Krugman has a bad habit of confusing cause and effect, not just correlation with causation ("President Clinton's 1993 tax increase ushered in an economic boom"). In the case you cited, I think unemployment periods lengthened because social safety nets had already been strengthened, not that social safety nets were expanded because unemployment periods were growing. If people know there's a wider net, they don't have to be as desperate in finding a job, any job...[More-generous] social insurance benefits promote "taking it easy" when unemployed. As more realize they can take it easy, agenda-driven economics [sic] like Krugman point to them as evidence of a bad economy, failed government "progressivism," etc. So the benefits are increased, and [on and on it goes]...France, Germany and the other European nations with high unemployment and generous social spending must endure the pain of cutting unemployment benefits to force people to find work, slashing government expenditures (particularly social safety nets), and cutting taxes to encourage work and investment.
Chris had some insightful observations on France's tax situation:
The difference between France and the U.S.A. (as I see it):That would be like Tom Hanks, Julia Roberts, Michael Jordan, Stan Lee, Tom Clancy, John McEnroe and Donald Trump leaving the U.S. for a friendlier tax climate. Driving people away from your economy, whether on a national, state or local level, drives away their wealth. Forget the taxes they pay (as I've said before, that's a wholly immoral reason to want someone in your area): you lose the jobs that their spending supported, and the business expansion they might have invested in.
- In the U.S., the taxpayers are vocal --especially around mid-April--thru the think tanks or associations or else that advocate lower taxes.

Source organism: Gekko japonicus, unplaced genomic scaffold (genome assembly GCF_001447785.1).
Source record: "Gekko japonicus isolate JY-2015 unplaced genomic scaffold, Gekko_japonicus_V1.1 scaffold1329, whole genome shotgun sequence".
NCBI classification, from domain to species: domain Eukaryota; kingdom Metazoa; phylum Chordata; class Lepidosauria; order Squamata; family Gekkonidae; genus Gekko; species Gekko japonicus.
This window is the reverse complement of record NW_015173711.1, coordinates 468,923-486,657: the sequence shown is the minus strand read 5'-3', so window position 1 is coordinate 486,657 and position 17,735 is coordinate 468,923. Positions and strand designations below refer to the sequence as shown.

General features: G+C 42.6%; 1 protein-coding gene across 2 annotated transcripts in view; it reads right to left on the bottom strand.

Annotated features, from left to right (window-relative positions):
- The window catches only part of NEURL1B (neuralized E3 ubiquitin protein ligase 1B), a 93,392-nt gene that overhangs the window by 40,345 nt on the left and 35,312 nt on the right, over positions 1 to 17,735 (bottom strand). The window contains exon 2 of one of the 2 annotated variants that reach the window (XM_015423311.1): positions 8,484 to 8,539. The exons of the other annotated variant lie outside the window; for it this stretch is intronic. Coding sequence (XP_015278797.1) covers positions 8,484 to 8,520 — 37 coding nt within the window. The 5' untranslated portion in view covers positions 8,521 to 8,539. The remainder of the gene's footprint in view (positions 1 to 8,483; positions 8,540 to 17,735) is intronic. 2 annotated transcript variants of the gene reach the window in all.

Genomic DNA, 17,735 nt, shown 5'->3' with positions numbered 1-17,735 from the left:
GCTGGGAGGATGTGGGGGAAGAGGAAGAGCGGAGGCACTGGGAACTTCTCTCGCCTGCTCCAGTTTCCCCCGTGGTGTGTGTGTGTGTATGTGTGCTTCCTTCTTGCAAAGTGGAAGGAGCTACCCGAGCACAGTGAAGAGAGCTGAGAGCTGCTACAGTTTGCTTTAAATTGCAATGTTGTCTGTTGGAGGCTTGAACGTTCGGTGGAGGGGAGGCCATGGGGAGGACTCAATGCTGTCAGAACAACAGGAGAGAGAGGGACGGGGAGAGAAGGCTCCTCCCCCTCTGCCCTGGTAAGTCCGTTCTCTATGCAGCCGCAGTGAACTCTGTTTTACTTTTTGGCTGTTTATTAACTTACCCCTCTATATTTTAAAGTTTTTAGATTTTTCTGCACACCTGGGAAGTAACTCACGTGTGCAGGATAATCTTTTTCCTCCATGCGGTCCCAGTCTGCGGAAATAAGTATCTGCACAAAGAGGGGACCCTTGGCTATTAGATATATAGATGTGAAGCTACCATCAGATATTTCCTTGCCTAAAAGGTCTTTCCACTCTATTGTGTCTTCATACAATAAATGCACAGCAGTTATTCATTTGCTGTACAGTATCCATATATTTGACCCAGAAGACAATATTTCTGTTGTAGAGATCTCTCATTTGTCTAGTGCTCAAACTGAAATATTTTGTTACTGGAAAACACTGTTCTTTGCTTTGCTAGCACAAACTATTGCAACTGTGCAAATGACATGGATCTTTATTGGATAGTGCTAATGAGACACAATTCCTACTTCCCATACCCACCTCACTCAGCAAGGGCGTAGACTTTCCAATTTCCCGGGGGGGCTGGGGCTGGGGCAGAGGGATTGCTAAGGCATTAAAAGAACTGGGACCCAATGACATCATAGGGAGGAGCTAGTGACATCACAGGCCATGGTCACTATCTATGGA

- In France, there are very few of these associations defending the taxpayers, they are under-funded, not very vocal, and French journalists don't give them a voice anyway.
When the red light is on, the French elite is always prompt to look at the camera straight in the face and say that they are happy to pay taxes. "Our taxes fund the hospitals and help the destitute", they say.
But what the French do not know is that the most successful members of this French elite are Swiss resident --Alain Delon (actor), Isabelle Adjani (actress), Charles Aznavour (singer), Alain Prost (former Formula One champion with Ferrari), Jean Alesi (former Formula One driver for Ferrari), Jean-Claude Killy (Olympic medalist), Jacques Martin (comic books), Bernard Clavel (novelist), Yannick Noal (former tennisman; singer), Henri Leconte (former tennisman), Guy Forget (former tennisman), Corine Bouygues (heiress of the Bouygues empire --builder and media owner), and Daniel Hetcher (retired designer and businessman) come to mind. There are many more. The list includes many thousands of retired French business persons who, once they sold their French assets, chose to spend their retirement in Switzerland. Since France and Switzerland are on the same latitude, it can't be for the balmy climate.
Similarly, the Wall Street Journal reported Tuesday about Connecticut's new 16% estate tax:
Florida Governor Jeb Bush ought to send his counterpart in Connecticut, Republican Jodi Rell, a thank-you note with a box of chocolates and a ribbon tied around it. Last month Ms. Rell marked her first anniversary as Governor by signing into law a tax bill that might as well be called the "Palm Beach Economic Development Act."While it applies only to estates worth $2 million or more, that functions under the same principle as the previous paragraph. Are Connecticut's governor and state legislature that stupid? This is bound to backfire like the failed 1990 luxury tax. The latter threw people out of work as the "rich" cut back on their luxury purchases; unemployment benefits meant that the bill cost money instead of bringing in tax money. Similarly, wealthy Connecticut residents will likely start selling their homes and take up permanent residence in Florida. Connecticut will not get all the estate tax revenue it hopes for, and the residents moving out of state means a loss of income, property and sales taxes. Then, the sell-off of property will plunge prices, meaning less property taxes will be collected from everyone else. And, of course, Connecticut will lose all that wealth, both spending and saving.
Many think that a trade deficit "exports jobs," which is not true. High tax rates export jobs. Trade deficits are implicitly balanced by foreigners investing their capital in the domestic economy. High tax rates drive both labor and capital out of the domestic economy.